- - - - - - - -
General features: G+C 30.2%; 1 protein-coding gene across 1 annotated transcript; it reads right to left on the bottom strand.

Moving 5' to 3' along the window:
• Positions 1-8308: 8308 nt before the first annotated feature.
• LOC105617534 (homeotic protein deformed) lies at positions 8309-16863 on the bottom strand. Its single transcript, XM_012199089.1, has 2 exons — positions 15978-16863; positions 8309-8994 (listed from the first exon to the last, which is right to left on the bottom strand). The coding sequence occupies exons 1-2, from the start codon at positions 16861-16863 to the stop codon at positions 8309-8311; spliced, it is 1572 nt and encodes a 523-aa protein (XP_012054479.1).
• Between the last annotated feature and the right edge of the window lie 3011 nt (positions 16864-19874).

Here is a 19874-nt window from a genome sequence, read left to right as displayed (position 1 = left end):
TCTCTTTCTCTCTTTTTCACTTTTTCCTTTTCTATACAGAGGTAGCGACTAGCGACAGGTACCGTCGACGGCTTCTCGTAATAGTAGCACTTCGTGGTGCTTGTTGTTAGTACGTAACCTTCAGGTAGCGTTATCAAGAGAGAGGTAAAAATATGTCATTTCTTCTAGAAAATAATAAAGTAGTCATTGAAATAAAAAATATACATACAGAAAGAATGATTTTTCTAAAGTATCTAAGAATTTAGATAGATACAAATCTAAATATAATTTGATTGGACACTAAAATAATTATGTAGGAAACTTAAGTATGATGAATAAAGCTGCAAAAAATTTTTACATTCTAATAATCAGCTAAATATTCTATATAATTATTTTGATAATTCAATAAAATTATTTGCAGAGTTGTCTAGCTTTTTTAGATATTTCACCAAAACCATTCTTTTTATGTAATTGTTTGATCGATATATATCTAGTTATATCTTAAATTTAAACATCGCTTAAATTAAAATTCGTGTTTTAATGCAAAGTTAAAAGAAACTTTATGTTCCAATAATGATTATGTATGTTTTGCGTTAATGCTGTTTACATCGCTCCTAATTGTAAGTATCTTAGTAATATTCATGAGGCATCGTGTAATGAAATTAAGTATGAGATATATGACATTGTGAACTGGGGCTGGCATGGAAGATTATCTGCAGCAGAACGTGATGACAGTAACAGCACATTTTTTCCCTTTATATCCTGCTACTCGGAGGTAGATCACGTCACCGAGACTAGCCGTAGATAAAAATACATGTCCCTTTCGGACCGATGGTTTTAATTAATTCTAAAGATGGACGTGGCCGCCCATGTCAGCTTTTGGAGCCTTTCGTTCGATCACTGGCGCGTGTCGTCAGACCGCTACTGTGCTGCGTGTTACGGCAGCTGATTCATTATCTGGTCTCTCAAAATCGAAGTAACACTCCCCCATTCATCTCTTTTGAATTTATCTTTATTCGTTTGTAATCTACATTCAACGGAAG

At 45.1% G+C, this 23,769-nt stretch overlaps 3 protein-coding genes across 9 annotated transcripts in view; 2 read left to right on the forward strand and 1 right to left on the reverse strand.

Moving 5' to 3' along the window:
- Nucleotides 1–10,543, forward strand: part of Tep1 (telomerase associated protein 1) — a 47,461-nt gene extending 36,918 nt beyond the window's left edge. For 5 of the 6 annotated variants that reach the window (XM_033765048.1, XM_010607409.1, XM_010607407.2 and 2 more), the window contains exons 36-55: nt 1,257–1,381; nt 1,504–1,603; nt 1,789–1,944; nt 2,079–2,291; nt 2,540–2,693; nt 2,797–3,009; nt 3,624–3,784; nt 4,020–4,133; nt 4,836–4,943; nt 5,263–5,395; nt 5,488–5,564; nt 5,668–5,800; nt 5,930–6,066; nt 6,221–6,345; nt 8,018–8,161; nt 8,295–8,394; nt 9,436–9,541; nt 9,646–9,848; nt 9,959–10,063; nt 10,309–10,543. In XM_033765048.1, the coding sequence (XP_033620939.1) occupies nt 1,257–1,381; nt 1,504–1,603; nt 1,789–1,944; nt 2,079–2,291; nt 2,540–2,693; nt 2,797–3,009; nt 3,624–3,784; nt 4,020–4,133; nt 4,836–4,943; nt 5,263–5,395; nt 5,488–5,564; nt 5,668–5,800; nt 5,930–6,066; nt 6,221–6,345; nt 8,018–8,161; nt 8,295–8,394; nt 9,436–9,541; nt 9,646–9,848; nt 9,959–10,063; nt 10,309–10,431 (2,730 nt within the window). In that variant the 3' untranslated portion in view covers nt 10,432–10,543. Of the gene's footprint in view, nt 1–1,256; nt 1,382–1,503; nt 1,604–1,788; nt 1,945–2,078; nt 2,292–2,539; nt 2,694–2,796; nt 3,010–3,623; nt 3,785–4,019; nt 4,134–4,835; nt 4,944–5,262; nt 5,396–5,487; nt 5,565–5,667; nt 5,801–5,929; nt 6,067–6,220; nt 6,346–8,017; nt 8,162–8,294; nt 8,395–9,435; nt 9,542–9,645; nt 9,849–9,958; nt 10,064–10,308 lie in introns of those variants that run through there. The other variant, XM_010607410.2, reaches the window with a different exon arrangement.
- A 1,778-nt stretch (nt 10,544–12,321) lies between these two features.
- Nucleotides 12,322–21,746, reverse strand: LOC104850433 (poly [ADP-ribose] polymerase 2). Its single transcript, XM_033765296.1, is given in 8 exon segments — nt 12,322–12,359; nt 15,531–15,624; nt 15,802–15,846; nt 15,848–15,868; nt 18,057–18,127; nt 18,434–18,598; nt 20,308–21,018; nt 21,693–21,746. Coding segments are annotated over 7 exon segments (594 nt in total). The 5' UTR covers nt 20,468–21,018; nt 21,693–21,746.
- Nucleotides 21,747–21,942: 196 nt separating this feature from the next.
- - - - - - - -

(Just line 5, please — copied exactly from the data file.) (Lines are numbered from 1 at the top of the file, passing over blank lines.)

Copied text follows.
• Between the last annotated feature and the right edge of the window lie 3011 nt (positions 16864-19874).